Franklin Templeton on Friday issued an apology to the Securities and Exchange Board of India (Sebi) for remarks made by its global chief that regulatory tightening caused the winding up of its schemes.
The fund house said the remarks made during its quarterly earnings call by Jenny Johnson, president and CEO of Franklin Templeton, were quoted “out of context”.
“We deeply regret any unintended slight this may have caused to the esteemed offices of Sebi, whom we have always held in the highest regard, and unconditionally apologise for the same,” said Sanjay Sapre, president of Franklin Templeton AMC, the India arm.
During an analysts call on Wednesday, Johnson had said: “Unfortunately, Sebi came out with new guidelines stating any investment in unlisted instruments of funds can’t have more than 10 per cent in a fund, and you can’t trade them. So that orphaned about a third of our fund there.”
The fund house said it regretted the misunderstanding caused by the remarks.
“In response to a question regarding the winding up of six schemes offered in India, Johnson provided a general background concerning Franklin Templeton’s experience in India as it existed before Covid-19. Reference to the regulations around unlisted securities was intended to be a part of these background statements to provide a context to an audience unfamiliar with Indian markets,” the fund house said in a statement.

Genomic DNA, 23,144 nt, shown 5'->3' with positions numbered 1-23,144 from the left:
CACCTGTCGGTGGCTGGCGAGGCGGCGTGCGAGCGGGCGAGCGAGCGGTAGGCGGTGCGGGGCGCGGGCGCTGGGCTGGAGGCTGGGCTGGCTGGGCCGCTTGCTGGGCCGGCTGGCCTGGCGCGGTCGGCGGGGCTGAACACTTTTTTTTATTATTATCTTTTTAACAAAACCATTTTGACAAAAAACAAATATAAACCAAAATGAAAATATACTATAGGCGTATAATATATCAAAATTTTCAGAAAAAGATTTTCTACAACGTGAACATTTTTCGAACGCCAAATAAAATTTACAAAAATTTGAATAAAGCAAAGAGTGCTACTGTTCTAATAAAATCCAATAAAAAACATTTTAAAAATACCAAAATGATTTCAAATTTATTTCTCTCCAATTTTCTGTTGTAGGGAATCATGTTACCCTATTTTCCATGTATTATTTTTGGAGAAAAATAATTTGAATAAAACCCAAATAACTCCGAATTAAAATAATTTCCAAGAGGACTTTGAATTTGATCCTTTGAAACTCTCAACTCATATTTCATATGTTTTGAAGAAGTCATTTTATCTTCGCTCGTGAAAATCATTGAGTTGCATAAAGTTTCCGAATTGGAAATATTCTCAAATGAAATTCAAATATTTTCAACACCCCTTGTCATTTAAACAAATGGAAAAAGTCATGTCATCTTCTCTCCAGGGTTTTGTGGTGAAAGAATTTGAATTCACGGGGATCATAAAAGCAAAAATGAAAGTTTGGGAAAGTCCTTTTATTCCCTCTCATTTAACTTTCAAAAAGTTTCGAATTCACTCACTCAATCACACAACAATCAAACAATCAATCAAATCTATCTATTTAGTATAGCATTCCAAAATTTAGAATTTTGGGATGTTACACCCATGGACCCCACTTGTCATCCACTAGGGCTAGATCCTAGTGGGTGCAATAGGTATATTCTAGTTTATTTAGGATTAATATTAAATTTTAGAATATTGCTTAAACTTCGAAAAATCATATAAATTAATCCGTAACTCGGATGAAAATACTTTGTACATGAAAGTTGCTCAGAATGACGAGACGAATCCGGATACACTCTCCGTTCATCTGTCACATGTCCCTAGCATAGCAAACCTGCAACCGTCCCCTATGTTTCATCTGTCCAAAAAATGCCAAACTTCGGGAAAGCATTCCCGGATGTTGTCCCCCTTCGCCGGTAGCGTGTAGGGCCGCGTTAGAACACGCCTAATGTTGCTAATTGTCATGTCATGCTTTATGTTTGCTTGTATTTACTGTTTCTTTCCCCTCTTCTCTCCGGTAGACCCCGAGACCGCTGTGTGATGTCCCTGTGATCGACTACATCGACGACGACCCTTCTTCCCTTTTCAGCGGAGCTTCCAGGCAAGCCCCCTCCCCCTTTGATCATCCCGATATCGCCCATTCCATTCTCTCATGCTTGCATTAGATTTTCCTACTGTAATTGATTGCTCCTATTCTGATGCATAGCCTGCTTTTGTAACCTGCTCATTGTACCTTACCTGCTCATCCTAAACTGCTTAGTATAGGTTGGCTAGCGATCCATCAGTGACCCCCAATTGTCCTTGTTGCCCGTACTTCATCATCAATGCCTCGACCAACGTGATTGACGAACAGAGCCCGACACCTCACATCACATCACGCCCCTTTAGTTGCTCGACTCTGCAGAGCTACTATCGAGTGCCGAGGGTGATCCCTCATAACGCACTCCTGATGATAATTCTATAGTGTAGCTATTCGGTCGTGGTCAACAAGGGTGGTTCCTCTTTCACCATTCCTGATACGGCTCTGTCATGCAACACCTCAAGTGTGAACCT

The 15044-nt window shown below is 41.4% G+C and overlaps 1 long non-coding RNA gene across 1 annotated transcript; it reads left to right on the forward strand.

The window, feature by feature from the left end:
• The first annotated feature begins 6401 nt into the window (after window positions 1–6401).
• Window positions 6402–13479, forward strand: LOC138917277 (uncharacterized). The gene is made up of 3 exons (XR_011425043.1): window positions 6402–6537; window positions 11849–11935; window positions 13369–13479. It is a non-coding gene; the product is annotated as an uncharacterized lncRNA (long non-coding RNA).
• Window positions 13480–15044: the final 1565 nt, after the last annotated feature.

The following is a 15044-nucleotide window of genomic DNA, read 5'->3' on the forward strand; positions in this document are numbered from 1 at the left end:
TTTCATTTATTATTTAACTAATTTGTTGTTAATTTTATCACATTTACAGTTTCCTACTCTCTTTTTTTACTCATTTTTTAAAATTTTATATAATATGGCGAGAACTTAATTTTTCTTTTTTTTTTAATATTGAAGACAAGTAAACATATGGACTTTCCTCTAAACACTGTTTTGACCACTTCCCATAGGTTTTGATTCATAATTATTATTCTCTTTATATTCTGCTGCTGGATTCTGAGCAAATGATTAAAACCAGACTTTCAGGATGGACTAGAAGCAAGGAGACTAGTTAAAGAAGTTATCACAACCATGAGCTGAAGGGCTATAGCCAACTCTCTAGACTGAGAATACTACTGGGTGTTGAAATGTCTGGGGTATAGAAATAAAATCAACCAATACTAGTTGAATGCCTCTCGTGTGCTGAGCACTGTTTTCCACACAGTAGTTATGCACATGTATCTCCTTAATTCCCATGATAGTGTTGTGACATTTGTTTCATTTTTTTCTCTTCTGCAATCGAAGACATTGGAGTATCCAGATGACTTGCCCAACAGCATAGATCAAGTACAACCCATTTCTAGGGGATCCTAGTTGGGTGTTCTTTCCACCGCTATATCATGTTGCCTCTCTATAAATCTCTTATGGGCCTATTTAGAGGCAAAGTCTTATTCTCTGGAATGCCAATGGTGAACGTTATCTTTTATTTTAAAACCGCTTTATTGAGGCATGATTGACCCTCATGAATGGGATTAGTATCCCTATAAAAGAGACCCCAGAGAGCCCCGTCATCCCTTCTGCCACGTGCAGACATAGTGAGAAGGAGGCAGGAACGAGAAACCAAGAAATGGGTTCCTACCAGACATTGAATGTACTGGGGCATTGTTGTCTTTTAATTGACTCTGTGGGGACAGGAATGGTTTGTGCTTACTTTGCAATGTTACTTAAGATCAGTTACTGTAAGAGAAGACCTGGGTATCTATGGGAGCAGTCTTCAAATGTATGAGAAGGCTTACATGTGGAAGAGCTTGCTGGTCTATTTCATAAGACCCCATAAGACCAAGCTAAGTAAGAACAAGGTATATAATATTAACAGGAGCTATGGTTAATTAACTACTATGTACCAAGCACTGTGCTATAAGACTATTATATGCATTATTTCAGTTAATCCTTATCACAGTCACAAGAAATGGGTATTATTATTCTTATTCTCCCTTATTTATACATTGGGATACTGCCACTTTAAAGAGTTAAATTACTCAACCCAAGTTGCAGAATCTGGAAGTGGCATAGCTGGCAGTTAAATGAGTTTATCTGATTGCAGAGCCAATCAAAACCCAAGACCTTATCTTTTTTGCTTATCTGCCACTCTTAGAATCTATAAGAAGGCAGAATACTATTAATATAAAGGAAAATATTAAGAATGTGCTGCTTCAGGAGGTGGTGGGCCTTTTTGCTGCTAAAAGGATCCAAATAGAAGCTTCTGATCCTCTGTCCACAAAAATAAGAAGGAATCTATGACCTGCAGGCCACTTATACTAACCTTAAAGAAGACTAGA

Franklin further said the primary reason behind the wind-up was “severe market dislocation caused by the Covid-19 pandemic, and the related lockdown that led to severe market illiquidity, particularly for papers rated below AAA, combined with heightened redemptions during this period.”
Stung by the comments, Sebi on Thursday issued a press release defending the new rules it had introduced in October. It also advised Franklin to return investors’ money stuck in the six schemes, and implied that the fund house had not followed good investment practices.
“It was observed that unlisted debt securities, particularly bespoke securities in which only a single investor invested, suffered from both forms of opaqueness — opaqueness of structure and true nature of risk on the one hand, and lack of ongoing disclosure in respect of financials of the issuer on the other,” Sebi said in a statement.
Sapre added: “Franklin Templeton has a long history of over 25 years in India, where a third of our global workforce is based, and the firm remains fully committed to our clients and our business in India.”